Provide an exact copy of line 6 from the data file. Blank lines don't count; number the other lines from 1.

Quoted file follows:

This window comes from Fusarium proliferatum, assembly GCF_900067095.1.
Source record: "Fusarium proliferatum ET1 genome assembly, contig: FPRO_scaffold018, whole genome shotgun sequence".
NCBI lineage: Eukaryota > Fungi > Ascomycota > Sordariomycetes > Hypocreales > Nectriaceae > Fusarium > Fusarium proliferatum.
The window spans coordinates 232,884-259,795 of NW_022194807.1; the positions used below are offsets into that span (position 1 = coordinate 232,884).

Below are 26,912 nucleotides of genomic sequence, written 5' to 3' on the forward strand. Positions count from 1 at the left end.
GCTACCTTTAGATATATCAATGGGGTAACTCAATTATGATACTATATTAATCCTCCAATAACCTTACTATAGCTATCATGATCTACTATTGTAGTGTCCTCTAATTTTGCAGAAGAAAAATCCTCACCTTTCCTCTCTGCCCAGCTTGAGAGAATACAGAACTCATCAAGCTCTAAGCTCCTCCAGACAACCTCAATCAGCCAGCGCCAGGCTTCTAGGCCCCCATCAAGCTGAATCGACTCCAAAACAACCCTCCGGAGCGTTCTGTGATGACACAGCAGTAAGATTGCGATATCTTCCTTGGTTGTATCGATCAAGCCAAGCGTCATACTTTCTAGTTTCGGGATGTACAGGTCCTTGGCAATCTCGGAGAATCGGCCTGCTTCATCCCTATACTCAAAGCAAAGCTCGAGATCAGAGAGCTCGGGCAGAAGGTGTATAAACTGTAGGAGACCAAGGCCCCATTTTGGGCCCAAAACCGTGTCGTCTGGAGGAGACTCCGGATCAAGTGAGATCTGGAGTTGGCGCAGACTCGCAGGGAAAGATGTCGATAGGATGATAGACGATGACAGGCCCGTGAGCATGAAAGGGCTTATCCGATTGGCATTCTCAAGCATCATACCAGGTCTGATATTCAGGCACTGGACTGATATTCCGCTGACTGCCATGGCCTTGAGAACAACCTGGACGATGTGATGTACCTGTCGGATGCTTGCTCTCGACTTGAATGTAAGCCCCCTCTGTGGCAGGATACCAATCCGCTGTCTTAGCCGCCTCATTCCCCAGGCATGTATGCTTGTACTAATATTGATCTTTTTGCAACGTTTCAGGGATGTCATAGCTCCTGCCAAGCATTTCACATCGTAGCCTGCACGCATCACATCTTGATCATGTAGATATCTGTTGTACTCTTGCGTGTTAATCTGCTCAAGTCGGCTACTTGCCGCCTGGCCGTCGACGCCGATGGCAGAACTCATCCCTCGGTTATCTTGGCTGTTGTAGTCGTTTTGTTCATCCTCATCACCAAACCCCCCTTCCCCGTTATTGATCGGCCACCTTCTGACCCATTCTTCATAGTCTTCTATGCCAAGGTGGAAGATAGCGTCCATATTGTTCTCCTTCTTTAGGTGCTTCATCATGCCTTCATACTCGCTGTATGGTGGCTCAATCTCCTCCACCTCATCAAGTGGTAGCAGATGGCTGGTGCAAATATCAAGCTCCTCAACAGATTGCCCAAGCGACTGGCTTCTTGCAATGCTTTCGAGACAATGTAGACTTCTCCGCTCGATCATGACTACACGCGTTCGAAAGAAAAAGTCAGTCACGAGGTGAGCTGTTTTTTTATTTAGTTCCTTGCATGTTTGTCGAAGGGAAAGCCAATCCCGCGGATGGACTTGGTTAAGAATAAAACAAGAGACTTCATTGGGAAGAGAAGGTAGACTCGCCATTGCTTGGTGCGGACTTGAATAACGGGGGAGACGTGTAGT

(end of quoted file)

GCTACCTTTAGATATATCAATGGGGTAACTCAATTATGATACTATATTAATCCTCCAATAACCTTACTATAGCTATCATGATCTACTATTGTAGTGTCCTCTAATTTTGCAGAAGAAAAATCCTCACCTTTCCTCTCTGCCCAGCTTGAGAGAATACAGAACTCATCAAGCTCTAAGCTCCTCCAGACAACCTCAATCAGCCAGCGCCAGGCTTCTAGGCCCCCATCAAGCTGAATCGACTCCAAAACAACCCTCCGGAGCGTTCTGTGATGACACAGCAGTAAGATTGCGATATCTTCCTTGGTTGTATCGATCAAGCCAAGCGTCATACTTTCTAGTTTCGGGATGTACAGGTCCTTGGCAATCTCGGAGAATCGGCCTGCTTCATCCCTATACTCAAAGCAAAGCTCGAGATCAGAGAGCTCGGGCAGAAGGTGTATAAACTGTAGGAGACCAAGGCCCCATTTTGGGCCCAAAACCGTGTCGTCTGGAGGAGACTCCGGATCAAGTGAGATCTGGAGTTGGCGCAGACTCGCAGGGAAAGATGTCGATAGGATGATAGACGATGACAGGCCCGTGAGCATGAAAGGGCTTATCCGATTGGCATTCTCAAGCATCATACCAGGTCTGATATTCAGGCACTGGACTGATATTCCGCTGACTGCCATGGCCTTGAGAACAACCTGGACGATGTGATGTACCTGTCGGATGCTTGCTCTCGACTTGAATGTAAGCCCCCTCTGTGGCAGGATACCAATCCGCTGTCTTAGCCGCCTCATTCCCCAGGCATGTATGCTTGTACTAATATTGATCTTTTTGCAACGTTTCAGGGATGTCATAGCTCCTGCCAAGCATTTCACATCGTAGCCTGCACGCATCACATCTTGATCATGTAGATATCTGTTGTACTCTTGCGTGTTAATCTGCTCAAGTCGGCTACTTGCCGCCTGGCCGTCGACGCCGATGGCAGAACTCATCCCTCGGTTATCTTGGCTGTTGTAGTCGTTTTGTTCATCCTCATCACCAAACCCCCCTTCCCCGTTATTGATCGGCCACCTTCTGACCCATTCTTCATAGTCTTCTATGCCAAGGTGGAAGATAGCGTCCATATTGTTCTCCTTCTTTAGGTGCTTCATCATGCCTTCATACTCGCTGTATGGTGGCTCAATCTCCTCCACCTCATCAAGTGGTAGCAGATGGCTGGTGCAAATATCAAGCTCCTCAACAGATTGCCCAAGCGACTGGCTTCTTGCAATGCTTTCGAGACAATGTAGACTTCTCCGCTCGATCATGACTACACGCGTTCGAAAGAAAAAGTCAGTCACGAGGTGAGCTGTTTTTTTATTTAGTTCCTTGCATGTTTGTCGAAGGGAAAGCCAATCCCGCGGATGGACTTGGTTAAGAATAAAACAAGAGACTTCATTGGGAAGAGAAGGTAGACTCGCCATTGCTTGGTGCGGACTTGAATAACGGGGGAGACGTGTAGT